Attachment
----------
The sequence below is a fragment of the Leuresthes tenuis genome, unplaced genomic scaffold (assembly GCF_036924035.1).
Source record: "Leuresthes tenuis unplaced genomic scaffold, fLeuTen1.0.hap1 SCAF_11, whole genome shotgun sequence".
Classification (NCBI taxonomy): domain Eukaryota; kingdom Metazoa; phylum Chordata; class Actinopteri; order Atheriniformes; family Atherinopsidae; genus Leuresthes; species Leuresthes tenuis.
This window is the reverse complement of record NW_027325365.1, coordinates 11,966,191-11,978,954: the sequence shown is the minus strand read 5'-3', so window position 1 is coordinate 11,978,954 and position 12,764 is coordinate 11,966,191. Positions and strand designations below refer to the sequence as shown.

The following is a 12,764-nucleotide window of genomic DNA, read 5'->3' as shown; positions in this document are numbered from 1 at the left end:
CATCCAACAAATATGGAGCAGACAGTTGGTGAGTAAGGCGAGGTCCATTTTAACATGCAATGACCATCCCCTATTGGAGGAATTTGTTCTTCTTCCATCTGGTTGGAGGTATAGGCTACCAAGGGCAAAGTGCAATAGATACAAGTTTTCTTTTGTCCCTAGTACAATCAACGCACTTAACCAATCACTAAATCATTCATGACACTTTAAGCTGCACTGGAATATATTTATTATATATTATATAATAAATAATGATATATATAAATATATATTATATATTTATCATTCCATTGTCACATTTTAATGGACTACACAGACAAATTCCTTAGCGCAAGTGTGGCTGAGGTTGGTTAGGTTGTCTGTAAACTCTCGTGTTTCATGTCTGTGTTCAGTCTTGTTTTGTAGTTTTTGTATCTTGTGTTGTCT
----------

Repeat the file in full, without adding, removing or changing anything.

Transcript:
The sequence below is a fragment of the Leuresthes tenuis genome, unplaced genomic scaffold (assembly GCF_036924035.1).
Source record: "Leuresthes tenuis unplaced genomic scaffold, fLeuTen1.0.hap1 SCAF_11, whole genome shotgun sequence".
Classification (NCBI taxonomy): domain Eukaryota; kingdom Metazoa; phylum Chordata; class Actinopteri; order Atheriniformes; family Atherinopsidae; genus Leuresthes; species Leuresthes tenuis.
This window is the reverse complement of record NW_027325365.1, coordinates 11,966,191-11,978,954: the sequence shown is the minus strand read 5'-3', so window position 1 is coordinate 11,978,954 and position 12,764 is coordinate 11,966,191. Positions and strand designations below refer to the sequence as shown.

The following is a 12,764-nucleotide window of genomic DNA, read 5'->3' as shown; positions in this document are numbered from 1 at the left end:
CATCCAACAAATATGGAGCAGACAGTTGGTGAGTAAGGCGAGGTCCATTTTAACATGCAATGACCATCCCCTATTGGAGGAATTTGTTCTTCTTCCATCTGGTTGGAGGTATAGGCTACCAAGGGCAAAGTGCAATAGATACAAGTTTTCTTTTGTCCCTAGTACAATCAACGCACTTAACCAATCACTAAATCATTCATGACACTTTAAGCTGCACTGGAATATATTTATTATATATTATATAATAAATAATGATATATATAAATATATATTATATATTTATCATTCCATTGTCACATTTTAATGGACTACACAGACAAATTCCTTAGCGCAAGTGTGGCTGAGGTTGGTTAGGTTGTCTGTAAACTCTCGTGTTTCATGTCTGTGTTCAGTCTTGTTTTGTAGTTTTTGTATCTTGTGTTGTCT